Singapore state-owned fund Temasek, one of the world’s largest investors, reported a sharp drop in returns and warned it would be “cautious” about new investment amid a deteriorating economic outlook.
Temasek said on Monday that downturns in China and the technology sector in particular had weighed down on its performance, with shareholder returns standing at just 5.8 per cent in the 12 months to March, far below the 24.5 per cent recorded for the previous year.
The results underline how a sudden reversal in markets has set back investors who had enjoyed years of rapid growth. Over the past decade, the value of Temasek’s portfolio has more than doubled to S$403bn ($287bn) largely thanks to its big bets on China and tech.
“Against these global uncertainties, our investment approach remains cautious,” said Lim Ming Pey, managing director of Temasek’s strategy office, highlighting the impact of the war in Ukraine, slowing economic growth and rising inflation.
“In view of the current environment, we expect to slow down our investment pace this financial year,” Lim said.
Temasek said the total value of its investments in the technology, media and telecoms industry had dropped from 14 per cent to 7 per cent of its total portfolio.
Temasek’s investments in China, which previously made up the biggest chunk of its portfolio, also took a hit, with the value of its investments in the country decreasing from 27 per cent to 22 per cent of its overall holdings. The total value of its investments in Singapore now exceeds those in China, where markets continue to be hit by severe lockdowns.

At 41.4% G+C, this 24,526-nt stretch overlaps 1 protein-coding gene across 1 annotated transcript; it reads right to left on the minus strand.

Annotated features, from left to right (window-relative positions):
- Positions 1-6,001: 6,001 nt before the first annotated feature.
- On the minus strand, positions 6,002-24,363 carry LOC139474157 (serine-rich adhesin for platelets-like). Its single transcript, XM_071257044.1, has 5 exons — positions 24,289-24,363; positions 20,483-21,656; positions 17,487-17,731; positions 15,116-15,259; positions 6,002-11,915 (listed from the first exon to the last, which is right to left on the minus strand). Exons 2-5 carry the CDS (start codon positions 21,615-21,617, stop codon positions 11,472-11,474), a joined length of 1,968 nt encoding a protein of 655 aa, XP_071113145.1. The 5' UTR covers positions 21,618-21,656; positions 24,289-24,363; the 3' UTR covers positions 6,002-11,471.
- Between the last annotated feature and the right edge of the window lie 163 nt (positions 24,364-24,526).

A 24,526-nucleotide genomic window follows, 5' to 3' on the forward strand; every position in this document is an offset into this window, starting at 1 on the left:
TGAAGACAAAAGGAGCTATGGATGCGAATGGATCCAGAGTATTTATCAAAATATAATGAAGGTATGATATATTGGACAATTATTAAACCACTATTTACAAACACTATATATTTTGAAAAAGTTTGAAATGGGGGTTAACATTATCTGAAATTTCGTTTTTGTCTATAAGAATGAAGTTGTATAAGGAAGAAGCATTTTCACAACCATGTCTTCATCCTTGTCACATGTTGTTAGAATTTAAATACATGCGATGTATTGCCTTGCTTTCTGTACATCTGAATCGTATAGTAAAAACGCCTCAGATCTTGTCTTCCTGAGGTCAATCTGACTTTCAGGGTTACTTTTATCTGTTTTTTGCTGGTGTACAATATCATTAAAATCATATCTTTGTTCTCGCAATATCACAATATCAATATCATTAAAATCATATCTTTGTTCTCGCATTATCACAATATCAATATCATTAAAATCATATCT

But Temasek said it was still committed to investing in the Chinese market.
Chief investment officer Rohit Sipahimalani told a briefing that “most of the regulatory headwinds are behind us” and that a Chinese government campaign targeting the country’s largest tech companies that had wiped billions off the stock market was “nothing new”.
“Around the world, they are concerned about the power of big tech companies, they are concerned about data issues. It’s just the pace of change that we saw in China was faster than what anyone expected,” Sipahimalani said.
Temasek, whose funds are largely sourced from the return on its own investments, continued to increase its holdings over the year, making a net investment of S$24bn.
It made new investments in the crypto industry, including popular exchange FTX, despite Singapore officials recently indicating they would harden their stance on the sector following a crypto market crash.
Blockchain is “going to touch lots of different parts of business”, said Martin Fichtner, Temasek’s deputy head of technology and consumer investments. “Our exposure to cryptocurrencies is minimal . . . We are focused on, more broadly, the applications of the technology and the opportunities that are going to emerge from that.”
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